L’arbitraire est-il une “obsession” saussurienne? A partir de la lecture barthézienne de Saussure
ABSTRACT. Roland Barthes’ attitude towards Saussure is rather peculiar: it’s a kind of "psychoanalysis" of (real or supposed) Saussure’s obsessions. Still, this attitude betrays a deep empathy, which Barthes manifests at times.
A cross reading of Saussure, sign and democracy and Barthes by Roland Barthes shows it easily. In fact, Barthes crosses and superimposes two Saussurean dichotomies: arbitrary vs. motivation, and analogical vs. mechanical, identifying the motivated with the analogical. The so-called “obsession” with arbitrariness (whose counterweight should be analogy) is opposed by Barthes to his own obsession with analogy (whose counterweight should be arbitrariness).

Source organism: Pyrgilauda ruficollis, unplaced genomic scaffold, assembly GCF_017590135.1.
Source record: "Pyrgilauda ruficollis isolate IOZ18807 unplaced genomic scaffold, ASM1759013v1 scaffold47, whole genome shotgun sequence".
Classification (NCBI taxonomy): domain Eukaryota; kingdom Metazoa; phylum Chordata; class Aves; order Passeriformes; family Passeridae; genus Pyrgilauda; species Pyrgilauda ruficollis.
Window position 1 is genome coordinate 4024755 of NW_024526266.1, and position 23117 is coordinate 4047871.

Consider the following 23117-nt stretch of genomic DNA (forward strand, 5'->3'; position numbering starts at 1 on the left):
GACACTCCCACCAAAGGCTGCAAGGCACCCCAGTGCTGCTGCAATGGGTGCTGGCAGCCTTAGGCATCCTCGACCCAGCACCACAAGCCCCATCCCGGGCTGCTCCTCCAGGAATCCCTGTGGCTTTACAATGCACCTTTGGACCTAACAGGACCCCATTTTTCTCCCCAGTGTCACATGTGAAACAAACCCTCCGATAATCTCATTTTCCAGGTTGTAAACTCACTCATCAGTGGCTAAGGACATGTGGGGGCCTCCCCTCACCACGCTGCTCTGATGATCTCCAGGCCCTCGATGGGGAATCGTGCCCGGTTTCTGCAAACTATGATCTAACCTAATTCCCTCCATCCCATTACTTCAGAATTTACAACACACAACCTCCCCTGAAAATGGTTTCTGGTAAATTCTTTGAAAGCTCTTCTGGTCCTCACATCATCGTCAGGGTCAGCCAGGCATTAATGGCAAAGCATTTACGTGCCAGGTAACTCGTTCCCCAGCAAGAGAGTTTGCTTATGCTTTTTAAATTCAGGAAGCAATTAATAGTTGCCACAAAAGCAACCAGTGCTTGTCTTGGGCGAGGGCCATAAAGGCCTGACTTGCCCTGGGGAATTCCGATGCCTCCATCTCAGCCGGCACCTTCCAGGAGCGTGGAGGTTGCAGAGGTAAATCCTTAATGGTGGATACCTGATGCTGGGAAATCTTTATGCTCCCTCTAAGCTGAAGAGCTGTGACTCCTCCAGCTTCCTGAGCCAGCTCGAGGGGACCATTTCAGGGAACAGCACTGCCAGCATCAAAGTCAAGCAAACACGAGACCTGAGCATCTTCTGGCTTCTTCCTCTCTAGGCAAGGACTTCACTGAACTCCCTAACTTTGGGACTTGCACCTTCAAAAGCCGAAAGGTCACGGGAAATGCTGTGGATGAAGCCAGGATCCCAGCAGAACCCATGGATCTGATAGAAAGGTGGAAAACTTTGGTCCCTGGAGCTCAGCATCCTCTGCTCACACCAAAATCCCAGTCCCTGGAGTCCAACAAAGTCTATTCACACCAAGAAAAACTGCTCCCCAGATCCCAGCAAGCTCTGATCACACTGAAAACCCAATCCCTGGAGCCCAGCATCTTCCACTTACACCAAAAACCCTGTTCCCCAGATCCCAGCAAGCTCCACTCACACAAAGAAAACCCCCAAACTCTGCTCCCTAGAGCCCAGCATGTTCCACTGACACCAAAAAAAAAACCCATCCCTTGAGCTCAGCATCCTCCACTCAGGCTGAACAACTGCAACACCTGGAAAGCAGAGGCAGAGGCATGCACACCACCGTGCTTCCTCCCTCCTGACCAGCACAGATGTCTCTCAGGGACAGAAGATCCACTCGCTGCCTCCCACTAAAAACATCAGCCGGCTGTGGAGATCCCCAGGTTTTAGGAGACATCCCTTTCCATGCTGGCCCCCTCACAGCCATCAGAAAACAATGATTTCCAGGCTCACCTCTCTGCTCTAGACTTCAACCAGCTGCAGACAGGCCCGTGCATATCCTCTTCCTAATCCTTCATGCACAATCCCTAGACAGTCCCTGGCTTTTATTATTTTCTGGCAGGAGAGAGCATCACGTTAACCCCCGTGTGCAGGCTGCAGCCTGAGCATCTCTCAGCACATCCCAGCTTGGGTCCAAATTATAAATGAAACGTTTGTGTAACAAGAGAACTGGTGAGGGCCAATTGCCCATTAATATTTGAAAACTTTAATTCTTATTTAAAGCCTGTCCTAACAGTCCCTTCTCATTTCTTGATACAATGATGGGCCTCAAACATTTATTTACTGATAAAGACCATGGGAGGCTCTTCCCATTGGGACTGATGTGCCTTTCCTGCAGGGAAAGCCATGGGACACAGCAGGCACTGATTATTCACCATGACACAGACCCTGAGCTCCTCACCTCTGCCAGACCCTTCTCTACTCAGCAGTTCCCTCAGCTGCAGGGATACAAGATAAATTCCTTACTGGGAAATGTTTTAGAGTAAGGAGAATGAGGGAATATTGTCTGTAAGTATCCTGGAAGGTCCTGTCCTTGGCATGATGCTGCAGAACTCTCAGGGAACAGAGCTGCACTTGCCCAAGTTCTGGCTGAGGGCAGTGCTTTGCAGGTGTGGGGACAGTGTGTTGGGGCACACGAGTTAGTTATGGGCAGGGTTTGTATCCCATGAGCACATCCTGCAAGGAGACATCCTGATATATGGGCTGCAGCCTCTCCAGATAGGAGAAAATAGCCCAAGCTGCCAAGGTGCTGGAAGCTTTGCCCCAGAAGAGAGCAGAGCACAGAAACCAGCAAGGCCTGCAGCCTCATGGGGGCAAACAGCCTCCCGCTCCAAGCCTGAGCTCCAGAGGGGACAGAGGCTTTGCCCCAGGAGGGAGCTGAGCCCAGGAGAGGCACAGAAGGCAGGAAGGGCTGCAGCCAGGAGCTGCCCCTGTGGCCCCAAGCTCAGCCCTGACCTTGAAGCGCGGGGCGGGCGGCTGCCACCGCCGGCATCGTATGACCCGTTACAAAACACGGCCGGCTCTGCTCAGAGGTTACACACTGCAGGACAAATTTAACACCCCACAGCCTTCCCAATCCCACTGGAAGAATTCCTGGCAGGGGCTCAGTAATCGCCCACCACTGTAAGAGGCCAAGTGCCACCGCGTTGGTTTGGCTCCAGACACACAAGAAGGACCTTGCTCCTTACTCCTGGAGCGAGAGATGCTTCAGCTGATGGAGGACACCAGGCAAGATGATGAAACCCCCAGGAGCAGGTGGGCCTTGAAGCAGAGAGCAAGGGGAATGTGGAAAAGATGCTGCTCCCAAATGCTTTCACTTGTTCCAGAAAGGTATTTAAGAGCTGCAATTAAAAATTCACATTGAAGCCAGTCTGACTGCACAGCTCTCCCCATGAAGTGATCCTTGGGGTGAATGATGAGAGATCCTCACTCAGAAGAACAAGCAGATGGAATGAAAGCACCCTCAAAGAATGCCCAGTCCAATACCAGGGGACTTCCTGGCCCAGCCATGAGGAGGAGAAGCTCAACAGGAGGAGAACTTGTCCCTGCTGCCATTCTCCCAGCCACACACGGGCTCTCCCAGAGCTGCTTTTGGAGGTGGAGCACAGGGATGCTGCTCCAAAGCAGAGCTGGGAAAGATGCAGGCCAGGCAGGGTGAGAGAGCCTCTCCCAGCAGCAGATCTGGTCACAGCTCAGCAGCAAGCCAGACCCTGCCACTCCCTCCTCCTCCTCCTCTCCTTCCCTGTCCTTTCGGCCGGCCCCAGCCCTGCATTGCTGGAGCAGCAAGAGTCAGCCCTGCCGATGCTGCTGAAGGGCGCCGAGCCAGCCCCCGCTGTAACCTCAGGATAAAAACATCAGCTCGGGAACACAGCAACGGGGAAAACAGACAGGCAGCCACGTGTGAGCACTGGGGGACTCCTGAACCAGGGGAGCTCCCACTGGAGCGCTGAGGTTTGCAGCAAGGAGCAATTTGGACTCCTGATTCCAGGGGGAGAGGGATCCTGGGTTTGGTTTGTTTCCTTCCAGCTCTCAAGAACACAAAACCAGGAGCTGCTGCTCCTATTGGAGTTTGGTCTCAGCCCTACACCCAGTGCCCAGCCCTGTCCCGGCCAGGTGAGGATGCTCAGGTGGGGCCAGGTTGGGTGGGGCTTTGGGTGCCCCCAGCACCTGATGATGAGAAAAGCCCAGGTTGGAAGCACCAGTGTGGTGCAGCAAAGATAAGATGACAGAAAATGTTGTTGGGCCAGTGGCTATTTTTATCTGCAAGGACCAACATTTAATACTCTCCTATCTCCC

One might say, then, that the so-called Saussurean "obsession" is essentially nothing other than the linguist's adherence to the spontaneous attitude of the speaking subject, consistent with the assertion of the primacy of the "feeling of language" as the only object of the linguist's work. The linguist, in Saussure’s way (and practice), must find and share the attitude of the speaking subject, adding to it a conscious reflection. Saussure and Barthes, in fact, share this attitude, even if their feelings seem opposed. Barthes is then a mirror to see Saussure: a distorting mirror if we look at theoretical aspects, but a good mirror, if we look at the relation between human experience and epistemological stance.
KEYWORDS. Ferdinand de Saussure, Roland Barthes, arbitrariness, linguistic sentiment, psychoanalysis.
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